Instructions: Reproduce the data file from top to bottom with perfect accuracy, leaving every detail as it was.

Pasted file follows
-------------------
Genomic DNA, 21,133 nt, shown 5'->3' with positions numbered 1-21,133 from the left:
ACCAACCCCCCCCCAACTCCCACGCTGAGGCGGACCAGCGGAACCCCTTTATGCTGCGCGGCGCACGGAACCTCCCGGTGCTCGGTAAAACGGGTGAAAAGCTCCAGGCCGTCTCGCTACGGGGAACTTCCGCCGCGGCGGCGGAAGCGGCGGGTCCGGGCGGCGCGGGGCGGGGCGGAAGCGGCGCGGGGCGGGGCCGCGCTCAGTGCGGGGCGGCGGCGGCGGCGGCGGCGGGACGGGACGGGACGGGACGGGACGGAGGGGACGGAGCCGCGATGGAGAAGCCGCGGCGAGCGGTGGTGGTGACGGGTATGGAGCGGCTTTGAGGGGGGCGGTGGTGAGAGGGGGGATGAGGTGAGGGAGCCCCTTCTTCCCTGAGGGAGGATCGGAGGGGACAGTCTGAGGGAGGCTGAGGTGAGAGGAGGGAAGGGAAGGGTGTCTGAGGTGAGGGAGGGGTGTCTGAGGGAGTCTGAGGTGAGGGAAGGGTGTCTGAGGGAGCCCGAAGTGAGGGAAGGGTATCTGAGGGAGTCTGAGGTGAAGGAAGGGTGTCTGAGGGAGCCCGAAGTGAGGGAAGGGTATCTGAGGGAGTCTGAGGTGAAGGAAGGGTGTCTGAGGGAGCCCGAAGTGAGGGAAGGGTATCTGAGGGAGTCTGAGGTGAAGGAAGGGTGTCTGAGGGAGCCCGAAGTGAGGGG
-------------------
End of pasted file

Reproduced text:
Genomic DNA, 21,133 nt, shown 5'->3' with positions numbered 1-21,133 from the left:
ACCAACCCCCCCCCAACTCCCACGCTGAGGCGGACCAGCGGAACCCCTTTATGCTGCGCGGCGCACGGAACCTCCCGGTGCTCGGTAAAACGGGTGAAAAGCTCCAGGCCGTCTCGCTACGGGGAACTTCCGCCGCGGCGGCGGAAGCGGCGGGTCCGGGCGGCGCGGGGCGGGGCGGAAGCGGCGCGGGGCGGGGCCGCGCTCAGTGCGGGGCGGCGGCGGCGGCGGCGGCGGGACGGGACGGGACGGGACGGGACGGAGGGGACGGAGCCGCGATGGAGAAGCCGCGGCGAGCGGTGGTGGTGACGGGTATGGAGCGGCTTTGAGGGGGGCGGTGGTGAGAGGGGGGATGAGGTGAGGGAGCCCCTTCTTCCCTGAGGGAGGATCGGAGGGGACAGTCTGAGGGAGGCTGAGGTGAGAGGAGGGAAGGGAAGGGTGTCTGAGGTGAGGGAGGGGTGTCTGAGGGAGTCTGAGGTGAGGGAAGGGTGTCTGAGGGAGCCCGAAGTGAGGGAAGGGTATCTGAGGGAGTCTGAGGTGAAGGAAGGGTGTCTGAGGGAGCCCGAAGTGAGGGAAGGGTATCTGAGGGAGTCTGAGGTGAAGGAAGGGTGTCTGAGGGAGCCCGAAGTGAGGGAAGGGTATCTGAGGGAGTCTGAGGTGAAGGAAGGGTGTCTGAGGGAGCCCGAAGTGAGGGG